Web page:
My Lords, I beg to ask the starred question that stands in my name.
[The question was as follows:
To ask his Majesty’s Government whether they are aware that the Stockport Channel Island Monthly Review has been ordered to cease publication on the ground of shortage of paper, and if they are aware that this small monthly publication is of great interest to Norman Islanders (of whom many are in His Majesty’s Forces) and whether the order can be rescinded.]
My Lords, in the absence of my noble friend the Minister of Works and Buildings, I have been asked to reply. The Stockport Channel Island Monthly Review first appeared in May, 1941. The printing or publication in the United Kingdom of new periodicals has been prohibited since August, 1940, on account of the shortage of paper. It has been necessary to refuse permission to publish many new periodicals, including a number for circulation among persons in the Forces or affected by the war, and I regret that it is not possible to make an exception in the present case.
Now Portsea was not going to be fobbed off so easily and brought the matter back to the House again on 20th May 1942.
The review is the only real link between thousands of islanders who are serving His Majesty, their homes, their wives and their children. I have had a large number of letters from every part of the United Kingdom asking me to bring this matter before your Lordships.Hansard
He went on to share his anger at the treatment of Channel Islanders and how they were being treated differently to POWs.
The Government state that the review is not to be allowed to continue because it has not been in being within certain dates, that is to say, within two years; and yet a brand new magazine has had its first issue with Government sanction this very month—the first issue of a “new special monthly journal” to be sent free of charge to all those who are eligible for it. It is called The Prisoner of War. It was inaugurated in a fine speech by a Scot. He says:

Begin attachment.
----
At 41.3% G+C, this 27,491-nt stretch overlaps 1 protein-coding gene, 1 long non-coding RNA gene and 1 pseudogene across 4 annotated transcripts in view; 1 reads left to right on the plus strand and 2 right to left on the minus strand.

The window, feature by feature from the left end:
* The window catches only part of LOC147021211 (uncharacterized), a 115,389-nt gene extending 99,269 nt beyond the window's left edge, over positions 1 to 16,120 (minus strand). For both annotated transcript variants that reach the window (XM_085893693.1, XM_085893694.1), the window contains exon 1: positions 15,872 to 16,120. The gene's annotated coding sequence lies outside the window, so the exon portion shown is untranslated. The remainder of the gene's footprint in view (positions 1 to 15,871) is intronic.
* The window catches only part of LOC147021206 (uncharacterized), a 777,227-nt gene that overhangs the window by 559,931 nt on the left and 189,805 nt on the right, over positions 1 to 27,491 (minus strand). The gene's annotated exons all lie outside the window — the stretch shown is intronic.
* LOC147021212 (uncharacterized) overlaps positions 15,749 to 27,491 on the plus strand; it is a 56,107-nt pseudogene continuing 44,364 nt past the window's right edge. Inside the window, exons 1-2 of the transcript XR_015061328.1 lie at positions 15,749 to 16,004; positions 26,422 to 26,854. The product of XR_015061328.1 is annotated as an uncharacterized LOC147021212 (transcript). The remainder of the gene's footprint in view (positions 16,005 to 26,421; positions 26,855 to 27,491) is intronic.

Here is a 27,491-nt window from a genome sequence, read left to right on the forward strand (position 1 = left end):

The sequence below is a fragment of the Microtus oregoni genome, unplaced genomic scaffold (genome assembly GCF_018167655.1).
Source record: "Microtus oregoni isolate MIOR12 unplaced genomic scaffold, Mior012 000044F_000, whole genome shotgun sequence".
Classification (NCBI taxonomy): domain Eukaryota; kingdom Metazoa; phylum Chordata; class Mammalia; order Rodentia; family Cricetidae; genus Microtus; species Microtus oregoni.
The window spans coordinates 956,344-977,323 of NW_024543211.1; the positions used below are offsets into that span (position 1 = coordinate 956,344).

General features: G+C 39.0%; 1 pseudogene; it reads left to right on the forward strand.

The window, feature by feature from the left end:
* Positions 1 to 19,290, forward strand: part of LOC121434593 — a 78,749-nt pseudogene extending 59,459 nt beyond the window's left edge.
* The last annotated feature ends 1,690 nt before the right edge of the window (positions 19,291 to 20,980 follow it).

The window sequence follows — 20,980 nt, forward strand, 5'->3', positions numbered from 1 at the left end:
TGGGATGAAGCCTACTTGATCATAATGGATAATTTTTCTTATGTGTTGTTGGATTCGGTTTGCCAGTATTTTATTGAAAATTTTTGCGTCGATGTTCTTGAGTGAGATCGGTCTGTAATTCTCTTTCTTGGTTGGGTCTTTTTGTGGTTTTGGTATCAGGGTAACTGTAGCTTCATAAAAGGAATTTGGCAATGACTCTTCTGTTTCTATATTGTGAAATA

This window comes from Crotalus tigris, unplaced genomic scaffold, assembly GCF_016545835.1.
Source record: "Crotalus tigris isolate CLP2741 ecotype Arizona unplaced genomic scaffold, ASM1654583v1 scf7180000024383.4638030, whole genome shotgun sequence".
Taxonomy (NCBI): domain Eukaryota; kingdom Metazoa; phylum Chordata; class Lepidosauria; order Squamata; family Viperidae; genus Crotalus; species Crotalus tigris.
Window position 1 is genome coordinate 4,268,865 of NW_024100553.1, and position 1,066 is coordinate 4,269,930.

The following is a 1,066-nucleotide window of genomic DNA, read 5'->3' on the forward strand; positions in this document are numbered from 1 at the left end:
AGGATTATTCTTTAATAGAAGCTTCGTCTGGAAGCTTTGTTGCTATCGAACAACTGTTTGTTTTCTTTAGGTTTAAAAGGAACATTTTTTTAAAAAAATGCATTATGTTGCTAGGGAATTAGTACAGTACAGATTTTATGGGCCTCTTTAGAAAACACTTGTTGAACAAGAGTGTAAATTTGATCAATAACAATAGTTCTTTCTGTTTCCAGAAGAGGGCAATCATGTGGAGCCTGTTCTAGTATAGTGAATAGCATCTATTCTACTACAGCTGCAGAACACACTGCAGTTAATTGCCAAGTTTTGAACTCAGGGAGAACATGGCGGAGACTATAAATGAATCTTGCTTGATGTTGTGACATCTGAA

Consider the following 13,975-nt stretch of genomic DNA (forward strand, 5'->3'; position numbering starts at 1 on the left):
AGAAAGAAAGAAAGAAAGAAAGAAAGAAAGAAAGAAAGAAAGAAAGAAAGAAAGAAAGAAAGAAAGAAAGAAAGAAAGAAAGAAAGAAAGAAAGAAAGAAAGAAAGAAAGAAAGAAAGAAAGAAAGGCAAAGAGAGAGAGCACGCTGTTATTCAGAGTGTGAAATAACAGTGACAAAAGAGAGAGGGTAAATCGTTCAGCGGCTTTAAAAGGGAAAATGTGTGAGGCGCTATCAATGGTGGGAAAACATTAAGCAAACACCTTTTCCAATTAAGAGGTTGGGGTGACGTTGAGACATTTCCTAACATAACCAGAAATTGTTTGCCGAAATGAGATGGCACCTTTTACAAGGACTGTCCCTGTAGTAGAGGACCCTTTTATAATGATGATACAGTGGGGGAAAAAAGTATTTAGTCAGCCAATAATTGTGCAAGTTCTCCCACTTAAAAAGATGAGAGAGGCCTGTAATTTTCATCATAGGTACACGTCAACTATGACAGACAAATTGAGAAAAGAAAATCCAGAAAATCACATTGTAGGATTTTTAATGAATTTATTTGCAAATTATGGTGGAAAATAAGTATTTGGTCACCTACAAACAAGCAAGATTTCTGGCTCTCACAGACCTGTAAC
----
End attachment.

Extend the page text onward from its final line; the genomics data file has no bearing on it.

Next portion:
“Loss of freedom is hard to bear to those who have lived as free men in a free country.”
Who so free as the Norman islander, a free man, a freeholder; no serf blood in his veins, not a drop! A free man with a thousand years of history, his soil untainted by the foot of a conqueror till now, when the Government have handed him over to the Germans, not for any fault of his own, not because he did not want to fight. As he says:
“It is hard for those who wait at home, aye, and fight, to go cheerfully to their daily tasks, knowing that someone dear to them is a prisoner.”
Now the people of these islands are, from my point of view, truly prisoners, not because they gave themselves up—oh, no!—not because they were unwilling to fight—the thousands now fighting prove that—not because they wished to give in, not because they were hands-uppers—we know how the Boers despised their hands-uppers—but because a Government of their own blood handed them over to the Germans. Surely they have a claim to decent treatment. Abandoned, deserted and betrayed, to cover up that shame some red herring is introduced, and they are spat upon.Hansard
His eloquent and staunch stance on the need for the continued publication of the Review undoubtedly saved it. The image gallery below shows an example of the publication.
A legacy that lives on today.
His legacy lives on in Jersey through “THE LORD PORTSEA GIFT FUND (JERSEY) ACT, 1971” . This fund was established in his name by his sister.
The Lord Portsea Gift Fund provides financial help for educational training, re-training or specialised equipment to young people who want to further their careers in the United Kingdom armed services or the civil services in Jersey or the United Kingdom.Gov.Je
So that’s it!
I hope you have found this an interesting account of a champion of the Channel Islands who often gets overlooked when it comes to the Occupation of the Channel Islands. Lord Portsea passed away on 1 November 1948 at his sister’s home in Jersey.
All newspaper extracts are Image © Reach PLC. Image created courtesy of THE BRITISH LIBRARY BOARD.